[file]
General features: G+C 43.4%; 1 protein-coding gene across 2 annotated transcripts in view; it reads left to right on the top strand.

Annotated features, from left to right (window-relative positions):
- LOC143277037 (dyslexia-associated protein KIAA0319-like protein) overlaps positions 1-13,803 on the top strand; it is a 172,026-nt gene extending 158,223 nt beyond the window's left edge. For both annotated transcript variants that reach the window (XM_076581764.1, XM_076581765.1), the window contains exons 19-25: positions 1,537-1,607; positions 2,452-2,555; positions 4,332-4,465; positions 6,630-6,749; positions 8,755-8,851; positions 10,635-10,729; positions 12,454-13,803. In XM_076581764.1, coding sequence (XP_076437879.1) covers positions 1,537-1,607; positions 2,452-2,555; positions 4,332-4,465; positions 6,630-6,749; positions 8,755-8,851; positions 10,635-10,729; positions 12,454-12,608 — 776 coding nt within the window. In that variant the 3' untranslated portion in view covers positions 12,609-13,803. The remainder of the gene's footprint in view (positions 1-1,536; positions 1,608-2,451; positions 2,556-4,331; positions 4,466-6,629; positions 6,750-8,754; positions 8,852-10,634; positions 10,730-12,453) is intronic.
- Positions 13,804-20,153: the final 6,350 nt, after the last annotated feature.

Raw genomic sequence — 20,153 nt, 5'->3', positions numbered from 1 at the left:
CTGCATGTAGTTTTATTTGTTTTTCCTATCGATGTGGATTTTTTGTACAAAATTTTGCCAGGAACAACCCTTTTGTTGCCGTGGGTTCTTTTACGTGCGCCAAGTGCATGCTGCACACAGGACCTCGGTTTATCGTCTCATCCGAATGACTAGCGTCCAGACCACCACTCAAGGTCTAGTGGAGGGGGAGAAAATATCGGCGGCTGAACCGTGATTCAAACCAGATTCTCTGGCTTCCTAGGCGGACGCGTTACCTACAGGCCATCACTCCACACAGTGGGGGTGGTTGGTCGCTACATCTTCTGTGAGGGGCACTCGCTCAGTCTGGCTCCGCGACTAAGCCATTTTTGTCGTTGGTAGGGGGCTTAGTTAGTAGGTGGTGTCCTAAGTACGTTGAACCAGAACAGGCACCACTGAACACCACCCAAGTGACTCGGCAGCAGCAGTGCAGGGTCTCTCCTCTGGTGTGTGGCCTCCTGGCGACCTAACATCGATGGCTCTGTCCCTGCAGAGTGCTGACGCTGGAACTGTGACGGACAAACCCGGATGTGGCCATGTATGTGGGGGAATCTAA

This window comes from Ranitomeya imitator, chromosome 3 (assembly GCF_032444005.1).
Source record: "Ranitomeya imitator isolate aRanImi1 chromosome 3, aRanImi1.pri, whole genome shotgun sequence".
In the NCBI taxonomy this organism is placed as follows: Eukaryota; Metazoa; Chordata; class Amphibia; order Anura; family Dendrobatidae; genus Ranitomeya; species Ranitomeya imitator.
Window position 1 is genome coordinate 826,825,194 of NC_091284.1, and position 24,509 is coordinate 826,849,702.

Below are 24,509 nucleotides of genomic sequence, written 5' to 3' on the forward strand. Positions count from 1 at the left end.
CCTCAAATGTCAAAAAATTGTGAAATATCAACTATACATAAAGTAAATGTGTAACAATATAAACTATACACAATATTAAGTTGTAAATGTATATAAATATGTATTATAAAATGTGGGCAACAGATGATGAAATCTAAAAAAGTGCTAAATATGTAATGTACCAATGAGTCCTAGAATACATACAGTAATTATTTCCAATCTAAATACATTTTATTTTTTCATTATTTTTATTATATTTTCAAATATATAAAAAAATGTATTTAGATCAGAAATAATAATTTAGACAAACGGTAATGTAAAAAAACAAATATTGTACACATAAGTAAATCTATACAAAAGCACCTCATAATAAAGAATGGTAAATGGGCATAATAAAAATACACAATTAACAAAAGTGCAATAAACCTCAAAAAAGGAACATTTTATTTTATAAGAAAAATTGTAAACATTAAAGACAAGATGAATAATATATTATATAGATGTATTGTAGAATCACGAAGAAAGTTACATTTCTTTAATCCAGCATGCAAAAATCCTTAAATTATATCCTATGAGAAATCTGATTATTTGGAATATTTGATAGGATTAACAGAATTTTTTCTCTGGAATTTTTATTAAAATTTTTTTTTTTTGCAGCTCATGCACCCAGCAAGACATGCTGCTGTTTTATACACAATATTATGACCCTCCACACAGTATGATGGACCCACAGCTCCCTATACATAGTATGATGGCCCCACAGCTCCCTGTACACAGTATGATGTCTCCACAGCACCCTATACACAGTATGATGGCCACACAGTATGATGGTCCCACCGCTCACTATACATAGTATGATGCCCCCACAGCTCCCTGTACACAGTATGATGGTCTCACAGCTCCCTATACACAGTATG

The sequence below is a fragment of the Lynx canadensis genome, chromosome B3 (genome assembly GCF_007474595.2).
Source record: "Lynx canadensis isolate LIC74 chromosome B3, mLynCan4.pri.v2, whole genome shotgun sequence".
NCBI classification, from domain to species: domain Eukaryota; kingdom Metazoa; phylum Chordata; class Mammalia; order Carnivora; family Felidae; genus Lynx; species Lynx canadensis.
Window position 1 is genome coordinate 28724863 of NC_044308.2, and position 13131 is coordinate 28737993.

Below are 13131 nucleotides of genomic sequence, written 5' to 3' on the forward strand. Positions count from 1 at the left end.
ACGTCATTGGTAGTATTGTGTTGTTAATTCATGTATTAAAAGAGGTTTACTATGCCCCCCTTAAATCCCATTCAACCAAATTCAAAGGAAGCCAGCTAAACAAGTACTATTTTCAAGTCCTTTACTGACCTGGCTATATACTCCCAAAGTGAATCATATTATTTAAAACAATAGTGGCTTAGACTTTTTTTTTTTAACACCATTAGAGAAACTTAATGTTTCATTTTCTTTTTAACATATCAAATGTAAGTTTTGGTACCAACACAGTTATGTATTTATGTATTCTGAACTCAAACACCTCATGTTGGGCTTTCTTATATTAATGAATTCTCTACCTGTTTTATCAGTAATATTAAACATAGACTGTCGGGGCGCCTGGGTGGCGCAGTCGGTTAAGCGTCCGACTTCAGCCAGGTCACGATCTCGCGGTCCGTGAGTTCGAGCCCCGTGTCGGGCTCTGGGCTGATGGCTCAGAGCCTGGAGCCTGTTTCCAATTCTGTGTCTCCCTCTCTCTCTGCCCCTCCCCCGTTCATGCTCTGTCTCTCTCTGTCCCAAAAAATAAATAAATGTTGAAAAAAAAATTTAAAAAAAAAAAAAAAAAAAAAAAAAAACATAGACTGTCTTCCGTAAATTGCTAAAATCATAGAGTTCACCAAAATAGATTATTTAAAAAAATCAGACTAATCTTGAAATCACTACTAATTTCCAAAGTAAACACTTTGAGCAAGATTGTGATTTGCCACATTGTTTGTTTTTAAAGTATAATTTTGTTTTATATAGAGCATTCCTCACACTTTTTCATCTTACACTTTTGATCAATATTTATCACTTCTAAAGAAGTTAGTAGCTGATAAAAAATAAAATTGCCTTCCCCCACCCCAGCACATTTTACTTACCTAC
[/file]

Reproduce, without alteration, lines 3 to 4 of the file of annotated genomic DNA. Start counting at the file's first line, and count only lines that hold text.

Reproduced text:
- LOC143277037 (dyslexia-associated protein KIAA0319-like protein) overlaps positions 1-13,803 on the top strand; it is a 172,026-nt gene extending 158,223 nt beyond the window's left edge. For both annotated transcript variants that reach the window (XM_076581764.1, XM_076581765.1), the window contains exons 19-25: positions 1,537-1,607; positions 2,452-2,555; positions 4,332-4,465; positions 6,630-6,749; positions 8,755-8,851; positions 10,635-10,729; positions 12,454-13,803. In XM_076581764.1, coding sequence (XP_076437879.1) covers positions 1,537-1,607; positions 2,452-2,555; positions 4,332-4,465; positions 6,630-6,749; positions 8,755-8,851; positions 10,635-10,729; positions 12,454-12,608 — 776 coding nt within the window. In that variant the 3' untranslated portion in view covers positions 12,609-13,803. The remainder of the gene's footprint in view (positions 1-1,536; positions 1,608-2,451; positions 2,556-4,331; positions 4,466-6,629; positions 6,750-8,754; positions 8,852-10,634; positions 10,730-12,453) is intronic.
- Positions 13,804-20,153: the final 6,350 nt, after the last annotated feature.